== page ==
Previously, Durham came 27th at WSC 15; participated at WSC 17; and came 14th at WSC 19.

Left: Anthony Dekker / Right: credit (click images to zoom)

12  GB  Cambridge University Eco Racing 

Four-seat cruiser (Helia) – they will be staying in the UK this year, and attending the British Motor Show.

Previously, Cambridge came 22nd at WSC 15; participated in the WSC 19 Cruiser class; and came 10th at iESC 16.

Left: Nigel / Right: credit (click images to zoom)

23  GB  University of Nottingham Solar Racing Team 

Cruiser (new team) – their rather radical approach is to modify a Renault Twizy to have solar panels, improved electrics, and second life Nissan Leaf batteries. They aim to participate at iESC 2022 with their first car.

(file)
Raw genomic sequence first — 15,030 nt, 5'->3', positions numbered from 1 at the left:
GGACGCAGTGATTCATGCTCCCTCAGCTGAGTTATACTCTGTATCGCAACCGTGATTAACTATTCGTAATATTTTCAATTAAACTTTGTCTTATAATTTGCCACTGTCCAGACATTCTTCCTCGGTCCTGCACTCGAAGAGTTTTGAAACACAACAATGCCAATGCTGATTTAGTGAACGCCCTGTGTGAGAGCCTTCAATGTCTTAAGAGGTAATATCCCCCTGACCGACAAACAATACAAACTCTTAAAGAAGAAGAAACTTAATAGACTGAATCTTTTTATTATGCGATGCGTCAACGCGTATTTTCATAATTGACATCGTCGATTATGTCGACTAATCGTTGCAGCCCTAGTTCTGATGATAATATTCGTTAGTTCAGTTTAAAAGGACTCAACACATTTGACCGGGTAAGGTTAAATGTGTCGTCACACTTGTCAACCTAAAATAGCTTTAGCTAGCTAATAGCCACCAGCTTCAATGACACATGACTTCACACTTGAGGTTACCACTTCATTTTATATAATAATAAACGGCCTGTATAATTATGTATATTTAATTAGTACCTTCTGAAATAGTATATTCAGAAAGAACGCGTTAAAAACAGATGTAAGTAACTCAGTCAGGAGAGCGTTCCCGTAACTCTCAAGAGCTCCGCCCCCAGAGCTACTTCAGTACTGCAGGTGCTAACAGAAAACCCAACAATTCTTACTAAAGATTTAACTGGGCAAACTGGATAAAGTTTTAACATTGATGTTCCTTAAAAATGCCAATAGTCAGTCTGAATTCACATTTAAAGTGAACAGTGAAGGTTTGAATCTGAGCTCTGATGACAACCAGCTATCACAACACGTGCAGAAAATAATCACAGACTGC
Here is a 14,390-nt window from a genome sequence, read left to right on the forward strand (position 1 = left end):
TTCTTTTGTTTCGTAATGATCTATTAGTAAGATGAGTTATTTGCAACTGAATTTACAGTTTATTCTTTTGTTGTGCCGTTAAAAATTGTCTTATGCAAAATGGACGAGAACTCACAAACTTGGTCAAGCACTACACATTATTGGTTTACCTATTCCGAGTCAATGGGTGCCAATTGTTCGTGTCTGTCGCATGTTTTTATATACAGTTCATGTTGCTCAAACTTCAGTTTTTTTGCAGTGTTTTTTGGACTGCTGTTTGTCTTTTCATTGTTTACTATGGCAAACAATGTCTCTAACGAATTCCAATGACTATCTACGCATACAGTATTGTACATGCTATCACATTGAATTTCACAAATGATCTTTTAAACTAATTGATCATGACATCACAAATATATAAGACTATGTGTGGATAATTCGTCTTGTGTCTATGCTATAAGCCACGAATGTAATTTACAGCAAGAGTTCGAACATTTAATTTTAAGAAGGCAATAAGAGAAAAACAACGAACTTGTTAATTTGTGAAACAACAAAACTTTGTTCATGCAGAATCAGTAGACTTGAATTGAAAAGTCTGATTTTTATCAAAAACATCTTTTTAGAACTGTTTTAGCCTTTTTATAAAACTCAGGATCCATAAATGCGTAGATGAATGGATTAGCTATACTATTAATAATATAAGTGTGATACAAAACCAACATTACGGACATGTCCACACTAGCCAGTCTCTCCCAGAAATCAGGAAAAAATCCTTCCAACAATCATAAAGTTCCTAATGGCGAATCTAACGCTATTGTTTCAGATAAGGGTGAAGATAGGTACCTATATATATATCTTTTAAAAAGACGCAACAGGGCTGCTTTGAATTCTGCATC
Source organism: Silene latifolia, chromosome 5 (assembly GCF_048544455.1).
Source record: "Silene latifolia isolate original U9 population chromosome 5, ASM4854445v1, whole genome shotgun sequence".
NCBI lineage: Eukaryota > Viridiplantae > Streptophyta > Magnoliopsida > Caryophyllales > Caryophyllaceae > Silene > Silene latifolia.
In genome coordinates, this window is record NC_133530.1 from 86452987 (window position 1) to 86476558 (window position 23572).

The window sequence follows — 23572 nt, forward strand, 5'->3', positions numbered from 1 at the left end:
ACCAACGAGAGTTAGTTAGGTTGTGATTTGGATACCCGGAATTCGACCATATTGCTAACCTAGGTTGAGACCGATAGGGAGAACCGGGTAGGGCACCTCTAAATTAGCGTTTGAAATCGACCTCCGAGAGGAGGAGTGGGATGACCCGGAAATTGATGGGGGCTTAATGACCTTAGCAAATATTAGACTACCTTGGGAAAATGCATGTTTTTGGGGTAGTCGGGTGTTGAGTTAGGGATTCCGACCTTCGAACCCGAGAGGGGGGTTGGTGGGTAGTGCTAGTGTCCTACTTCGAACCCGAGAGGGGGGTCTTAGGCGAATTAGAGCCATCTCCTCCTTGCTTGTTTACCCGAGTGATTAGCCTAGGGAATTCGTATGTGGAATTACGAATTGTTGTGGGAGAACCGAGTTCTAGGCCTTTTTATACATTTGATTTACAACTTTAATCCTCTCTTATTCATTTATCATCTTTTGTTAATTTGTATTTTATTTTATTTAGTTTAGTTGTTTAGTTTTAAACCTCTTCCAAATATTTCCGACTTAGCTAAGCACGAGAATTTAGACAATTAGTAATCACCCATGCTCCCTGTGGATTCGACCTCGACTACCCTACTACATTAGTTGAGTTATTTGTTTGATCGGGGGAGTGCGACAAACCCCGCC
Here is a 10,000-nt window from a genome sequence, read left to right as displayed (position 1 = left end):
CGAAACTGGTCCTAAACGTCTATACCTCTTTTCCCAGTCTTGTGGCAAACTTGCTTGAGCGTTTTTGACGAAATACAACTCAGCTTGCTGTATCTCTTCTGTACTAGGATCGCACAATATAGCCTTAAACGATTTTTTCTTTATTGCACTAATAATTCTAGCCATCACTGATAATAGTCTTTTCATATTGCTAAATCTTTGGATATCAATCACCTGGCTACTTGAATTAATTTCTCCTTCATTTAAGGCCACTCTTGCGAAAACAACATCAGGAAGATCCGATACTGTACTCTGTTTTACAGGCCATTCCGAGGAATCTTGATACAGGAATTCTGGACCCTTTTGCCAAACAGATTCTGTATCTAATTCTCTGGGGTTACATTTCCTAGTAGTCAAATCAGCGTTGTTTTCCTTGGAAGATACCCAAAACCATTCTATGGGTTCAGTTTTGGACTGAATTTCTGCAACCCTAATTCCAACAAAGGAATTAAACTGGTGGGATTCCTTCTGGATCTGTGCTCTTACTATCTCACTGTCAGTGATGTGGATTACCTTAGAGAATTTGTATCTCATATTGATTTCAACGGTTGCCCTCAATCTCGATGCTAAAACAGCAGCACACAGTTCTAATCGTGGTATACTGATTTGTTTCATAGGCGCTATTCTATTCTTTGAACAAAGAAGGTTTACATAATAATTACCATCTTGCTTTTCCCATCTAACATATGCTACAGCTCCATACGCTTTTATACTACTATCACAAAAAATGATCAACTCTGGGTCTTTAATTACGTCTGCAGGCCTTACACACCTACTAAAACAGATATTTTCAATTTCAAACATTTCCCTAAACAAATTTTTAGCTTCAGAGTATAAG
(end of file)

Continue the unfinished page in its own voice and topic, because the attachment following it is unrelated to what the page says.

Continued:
photo: UoN team (click image to zoom)

43  GB  Ardingly Ifield Solar 

Two-seat cruiser (Ardingly Solar Car) – this high-school team came 6th in the 2018 iESC Cruiser class, and have upgraded the car since then. They also did a UK solar tour, and also attended the British Motor Show.

Previously, Ardingly participated in the WSC 15 Cruiser class; participated in the WSC 19 Adventure class; came 6th in the iESC 18 Cruiser class; and participated at Albi Eco 19.

Left: Anthony Dekker / Right: credit (click images to zoom)

Solar Racing Basics: Chassis

Click to zoom / Image credit: American Solar Challenge